The Unesco Atlas of the World’s Languages in Danger is a melancholy document, charting the 3,000 or so languages that experts predict will vanish by the end of this century. For the most part, ethnographers and linguists are helpless in the face of the gradual erasure of collective memory that goes along with this loss of linguistic diversity. Time to call in the composers? Read the article at the New York Times.
When the new students arrive at Sweden’s two opera conservatories this autumn, they’ll share one thing in common: they’ll all be women. In the most recent round of auditions, only women won a place. There just weren’t any qualified male candidates. Read more at the Economist.
World-renowned violinist Daniel Hope uncovered dusty letters and compositions scribbled on scraps of paper for “The Sounds of Hollywood,” a book and a CD on Jewish immigrant composers who fled to Hollywood in the 1930s. Read the article at DW.com
Mark your calendars for the upcoming graduate funding workshops!
“Finding Graduate Funding,” Tuesday, April 12th, 12:30-1:30, Research Commons, Red C
The first in a two-day workshop series, this Graduate Funding Information Service (GFIS) event will introduce UW graduate students (current and admitted) to the graduate funding landscape. The workshop provides an overview of timelines, databases, and strategies for finding fellowships, scholarships, grants, and awards to support graduate education, research, and travel. No RSVP necessary. Attendance at the second workshop in the series — “Crafting a Strong Application for Graduate Funding” — is recommended, but not required.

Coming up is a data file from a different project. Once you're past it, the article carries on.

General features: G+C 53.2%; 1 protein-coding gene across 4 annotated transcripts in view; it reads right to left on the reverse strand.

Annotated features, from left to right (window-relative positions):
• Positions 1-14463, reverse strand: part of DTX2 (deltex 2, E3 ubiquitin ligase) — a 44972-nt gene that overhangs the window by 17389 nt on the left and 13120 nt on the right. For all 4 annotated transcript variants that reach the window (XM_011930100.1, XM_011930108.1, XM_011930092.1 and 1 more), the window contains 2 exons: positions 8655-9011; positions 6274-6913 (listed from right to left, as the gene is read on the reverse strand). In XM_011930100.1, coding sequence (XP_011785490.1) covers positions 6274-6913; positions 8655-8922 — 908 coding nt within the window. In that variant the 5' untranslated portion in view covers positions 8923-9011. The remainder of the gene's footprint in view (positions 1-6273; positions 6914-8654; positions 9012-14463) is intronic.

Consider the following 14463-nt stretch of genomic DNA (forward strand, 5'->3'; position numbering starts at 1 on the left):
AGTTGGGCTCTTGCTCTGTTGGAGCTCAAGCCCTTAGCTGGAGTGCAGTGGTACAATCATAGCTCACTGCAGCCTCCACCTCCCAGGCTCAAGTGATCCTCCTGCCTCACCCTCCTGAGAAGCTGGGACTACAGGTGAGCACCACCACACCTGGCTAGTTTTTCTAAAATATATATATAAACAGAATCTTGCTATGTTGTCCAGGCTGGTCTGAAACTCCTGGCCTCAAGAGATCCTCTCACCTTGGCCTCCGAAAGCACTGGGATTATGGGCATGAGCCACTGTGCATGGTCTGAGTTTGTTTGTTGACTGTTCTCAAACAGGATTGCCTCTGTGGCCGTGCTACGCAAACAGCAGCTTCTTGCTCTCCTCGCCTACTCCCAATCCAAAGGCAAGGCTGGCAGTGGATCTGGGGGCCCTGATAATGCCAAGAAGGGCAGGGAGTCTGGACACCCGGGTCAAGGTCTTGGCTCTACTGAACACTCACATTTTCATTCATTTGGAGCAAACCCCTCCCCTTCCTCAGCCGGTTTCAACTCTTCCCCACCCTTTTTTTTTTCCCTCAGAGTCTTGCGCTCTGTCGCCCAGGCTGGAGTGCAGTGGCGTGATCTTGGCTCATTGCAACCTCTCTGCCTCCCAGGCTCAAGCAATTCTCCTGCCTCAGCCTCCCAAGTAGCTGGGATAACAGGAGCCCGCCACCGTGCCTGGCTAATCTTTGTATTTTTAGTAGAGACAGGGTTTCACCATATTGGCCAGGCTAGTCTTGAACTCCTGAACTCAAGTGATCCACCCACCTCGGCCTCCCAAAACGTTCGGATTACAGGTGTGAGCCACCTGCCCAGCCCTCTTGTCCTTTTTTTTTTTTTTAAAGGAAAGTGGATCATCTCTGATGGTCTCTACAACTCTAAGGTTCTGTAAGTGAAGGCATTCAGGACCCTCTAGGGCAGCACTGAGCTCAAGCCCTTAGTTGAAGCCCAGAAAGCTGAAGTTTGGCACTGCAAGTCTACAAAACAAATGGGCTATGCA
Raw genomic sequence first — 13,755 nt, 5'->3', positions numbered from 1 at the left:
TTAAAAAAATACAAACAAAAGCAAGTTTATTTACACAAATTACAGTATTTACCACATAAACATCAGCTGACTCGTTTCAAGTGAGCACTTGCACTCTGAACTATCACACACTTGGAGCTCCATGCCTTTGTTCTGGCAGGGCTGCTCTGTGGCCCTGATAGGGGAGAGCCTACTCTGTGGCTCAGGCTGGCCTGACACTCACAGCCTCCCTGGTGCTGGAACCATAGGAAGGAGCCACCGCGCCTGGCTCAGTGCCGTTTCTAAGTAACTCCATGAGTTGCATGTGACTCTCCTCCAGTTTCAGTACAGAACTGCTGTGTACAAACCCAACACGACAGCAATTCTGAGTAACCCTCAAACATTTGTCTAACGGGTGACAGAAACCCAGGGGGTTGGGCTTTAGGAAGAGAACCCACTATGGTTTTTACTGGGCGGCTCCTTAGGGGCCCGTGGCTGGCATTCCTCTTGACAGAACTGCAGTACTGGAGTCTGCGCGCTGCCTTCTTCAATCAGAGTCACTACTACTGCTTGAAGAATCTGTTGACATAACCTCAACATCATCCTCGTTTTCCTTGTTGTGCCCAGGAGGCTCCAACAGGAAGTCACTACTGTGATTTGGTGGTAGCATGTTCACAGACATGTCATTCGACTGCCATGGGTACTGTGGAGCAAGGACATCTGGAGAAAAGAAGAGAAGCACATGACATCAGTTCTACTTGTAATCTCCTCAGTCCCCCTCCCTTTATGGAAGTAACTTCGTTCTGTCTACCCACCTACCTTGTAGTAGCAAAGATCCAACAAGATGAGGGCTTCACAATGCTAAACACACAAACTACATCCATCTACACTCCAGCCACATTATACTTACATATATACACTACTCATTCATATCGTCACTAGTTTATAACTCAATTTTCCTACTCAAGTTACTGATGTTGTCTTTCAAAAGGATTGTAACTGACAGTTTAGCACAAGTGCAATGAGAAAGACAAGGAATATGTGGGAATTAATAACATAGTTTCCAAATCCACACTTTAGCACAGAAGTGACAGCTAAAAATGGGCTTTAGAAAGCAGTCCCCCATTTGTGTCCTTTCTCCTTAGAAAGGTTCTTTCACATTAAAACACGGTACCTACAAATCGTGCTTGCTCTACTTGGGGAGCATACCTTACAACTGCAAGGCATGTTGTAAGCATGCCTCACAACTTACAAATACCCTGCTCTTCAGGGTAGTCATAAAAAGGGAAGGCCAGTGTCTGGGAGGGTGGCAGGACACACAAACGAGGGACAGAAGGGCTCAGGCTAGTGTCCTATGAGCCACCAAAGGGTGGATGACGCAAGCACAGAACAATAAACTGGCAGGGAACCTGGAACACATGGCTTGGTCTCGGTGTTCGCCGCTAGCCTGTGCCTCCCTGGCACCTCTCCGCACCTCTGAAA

“Crafting a Strong Application for Graduate Funding,” Wednesday, April 13th, 12:30-1:30, Research Commons, Red C
The second in a two-day workshop series, this event will introduce UW graduate students to the components of a quality funding application and strategies for creating one. Moderated by the Graduate Funding Information Service (GFIS) Manager, the workshop will include presentations by representatives from the UW Libraries and Office of Fellowships, in addition to a panel discussion with current students and faculty. No RSVP necessary. Attendance at the first workshop in the series — “Finding Graduate Funding” — is recommended, but not required. Refreshments will be provided, courtesy of Core Programs.
Further details about these events are available via the Research Commons events calendar.
In an old bus depot in an industrial stretch of Bushwick, Brooklyn, whose architectural ornamentation consists of concertina wire and graffiti, young singers and musicians — some wearing knit hats and parkas against the cold — were rehearsing Puccini’s “Tosca.” Read the article at the New York Times.
- What? The UW Library Research Award for Undergraduates recognizes undergraduate students who have authored superb research projects, including posters, that demonstrate a creative use of scholarly materials.
- Why? Winners receive $1,000 and University-wide recognition for their outstanding accomplishment.
- When? Deadline to submit is Monday, May 16, 2016, by 5:00pm PDT.
- Where and How? Submission criteria and guidelines are available online.
Rarely performed music by Robert Schumann, György Kurtág and Galina Ustvolskaya gets an outing at a festival exploring mental health and the arts. Read the article at the Guardian.
Being a professional composer requires real mental and physical stamina, says British composer and musician Errollyn Wallen. Read more at the Guardian.
Who says you can’t make it with a music degree? From 2012-2015, an accomplished and published Music Education professor at Indiana University, Peter Miksza, in conjunction with educator Lauren Hime, embarked on a study that few have tried to take on. Read the story at Music School Central.
Pierre-Laurent Aimard did it quietly. Evgeny Kissin did it in a casual remark to a presenter. Piotr Anderszewski, evidently, has done it in an interview with the website Humans of New York. Read the story at the Washington Post.